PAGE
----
2004

The Murder of Gonzago

The Shakespeare Conference: SHK 15.0890  Monday, 19 April 2004

[1]     From:   Jack Heller <This email address is being protected from spambots. You need JavaScript enabled to view it.>
        Date:   Friday, 16 Apr 2004 07:32:02 -0500 (EST)
        Subj:   Re: SHK 15.0876 The Murder of Gonzago

[2]     From:   Thomas Larque <This email address is being protected from spambots. You need JavaScript enabled to view it.>
        Date:   Friday, 16 Apr 2004 13:46:05 +0100
        Subj:   Re: SHK 15.0888 The Murder of Gonzago

[3]     From:   Edmund Taft <This email address is being protected from spambots. You need JavaScript enabled to view it.>
        Date:   Friday, 16 Apr 2004 09:46:36 -0400
        Subj:   The Murder of Gonzago

[4]     From:   Bill Arnold <This email address is being protected from spambots. You need JavaScript enabled to view it.>
        Date:   Friday, 16 Apr 2004 08:34:25 -0700 (PDT)
        Subj:   Re: SHK 15.0888 The Murder of Gonzago

[5]     From:   Alan Horn <This email address is being protected from spambots. You need JavaScript enabled to view it.>
        Date:   Friday, 16 Apr 2004 15:38:24 EDT
        Subj:   Re: SHK 15.0888 The Murder of Gonzago

[6]     From:   Jay Feldman <This email address is being protected from spambots. You need JavaScript enabled to view it.>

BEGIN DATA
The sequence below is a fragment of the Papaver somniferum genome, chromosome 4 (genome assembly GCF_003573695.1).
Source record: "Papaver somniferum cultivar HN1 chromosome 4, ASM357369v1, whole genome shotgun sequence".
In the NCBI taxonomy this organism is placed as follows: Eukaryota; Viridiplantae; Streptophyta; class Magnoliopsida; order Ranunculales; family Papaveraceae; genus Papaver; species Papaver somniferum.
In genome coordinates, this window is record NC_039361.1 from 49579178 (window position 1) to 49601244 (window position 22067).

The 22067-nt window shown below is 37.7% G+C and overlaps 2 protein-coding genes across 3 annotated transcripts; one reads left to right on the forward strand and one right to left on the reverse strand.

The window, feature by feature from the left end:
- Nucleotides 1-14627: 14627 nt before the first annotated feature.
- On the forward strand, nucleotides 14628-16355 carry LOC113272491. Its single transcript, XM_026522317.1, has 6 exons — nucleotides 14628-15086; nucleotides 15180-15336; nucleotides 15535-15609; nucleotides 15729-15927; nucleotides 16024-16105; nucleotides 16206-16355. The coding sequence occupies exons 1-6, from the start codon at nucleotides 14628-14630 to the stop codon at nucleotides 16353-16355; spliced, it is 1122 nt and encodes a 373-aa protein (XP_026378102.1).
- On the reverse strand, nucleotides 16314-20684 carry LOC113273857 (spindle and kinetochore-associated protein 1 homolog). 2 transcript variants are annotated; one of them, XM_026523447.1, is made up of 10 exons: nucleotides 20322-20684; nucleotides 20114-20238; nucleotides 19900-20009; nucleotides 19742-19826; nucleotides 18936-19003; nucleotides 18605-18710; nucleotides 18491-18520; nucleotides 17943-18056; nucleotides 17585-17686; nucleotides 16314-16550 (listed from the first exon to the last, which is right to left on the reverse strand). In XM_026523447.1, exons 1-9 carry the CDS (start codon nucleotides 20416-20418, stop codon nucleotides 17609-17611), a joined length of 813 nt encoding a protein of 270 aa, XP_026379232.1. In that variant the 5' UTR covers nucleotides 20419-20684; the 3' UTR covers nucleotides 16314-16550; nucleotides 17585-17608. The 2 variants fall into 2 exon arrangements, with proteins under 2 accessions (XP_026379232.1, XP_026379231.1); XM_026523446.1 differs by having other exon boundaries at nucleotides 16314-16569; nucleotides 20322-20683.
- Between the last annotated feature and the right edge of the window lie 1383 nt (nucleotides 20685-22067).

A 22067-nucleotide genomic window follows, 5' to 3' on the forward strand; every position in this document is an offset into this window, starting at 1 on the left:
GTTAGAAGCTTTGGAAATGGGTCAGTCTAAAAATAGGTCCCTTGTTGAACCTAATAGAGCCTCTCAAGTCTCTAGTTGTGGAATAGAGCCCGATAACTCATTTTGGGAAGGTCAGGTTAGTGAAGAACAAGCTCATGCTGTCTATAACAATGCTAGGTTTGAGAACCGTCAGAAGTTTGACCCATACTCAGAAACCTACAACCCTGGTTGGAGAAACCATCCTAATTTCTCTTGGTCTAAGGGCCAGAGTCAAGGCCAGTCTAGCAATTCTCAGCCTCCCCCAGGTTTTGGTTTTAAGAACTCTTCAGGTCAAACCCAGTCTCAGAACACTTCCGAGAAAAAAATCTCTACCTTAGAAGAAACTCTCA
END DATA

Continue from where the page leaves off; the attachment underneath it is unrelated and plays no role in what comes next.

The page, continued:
Date:   Friday, 16 Apr 2004 14:19:24 -1000
        Subj:   Re: SHK 15.0888 The Murder of Gonzago


[1]-----------------------------------------------------------------
From:           Jack Heller <This email address is being protected from spambots. You need JavaScript enabled to view it.>
Date:           Friday, 16 Apr 2004 07:32:02 -0500 (EST)
Subject: 15.0876 The Murder of Gonzago
Comment:        Re: SHK 15.0876 The Murder of Gonzago

This and the three sons in Hamlet thread have gotten away from my
ability to contribute in a timely fashion. It is the longest running
thread I've ever started, and even when I've disagreed with some
responses, I do appreciate them.

When I began the thread, I also asked about other plays-within-plays,
whether any of them (other than "Pyramus and Thisbe") end as the
participants expect. Would prior experiences of plays-within-plays shape
the Globe audience response? Which other dramas should we look to?

And a new question: I've noticed in Hamlet criticism, particularly
Girard's "Hamlet's Dull Revenge," references to prior revenge tragedies.
  But most revenge tragedies I can think of follow Hamlet: Antonio's
Revenge, The Atheist's Tragedy, The Revenge of Bussy D'Ambois, The
Revenger's Tragedy. I can only think of The Spanish Tragedy and the
ur-Hamlet and predecessors. So what other revenge tragedies would date
between Spanish Tragedy and Hamlet?

Jack Heller
Huntington College

[2]-------------------------------------------------------------
From:           Thomas Larque <This email address is being protected from spambots. You need JavaScript enabled to view it.>
Date:           Friday, 16 Apr 2004 13:46:05 +0100
Subject: 15.0888 The Murder of Gonzago
Comment:        Re: SHK 15.0888 The Murder of Gonzago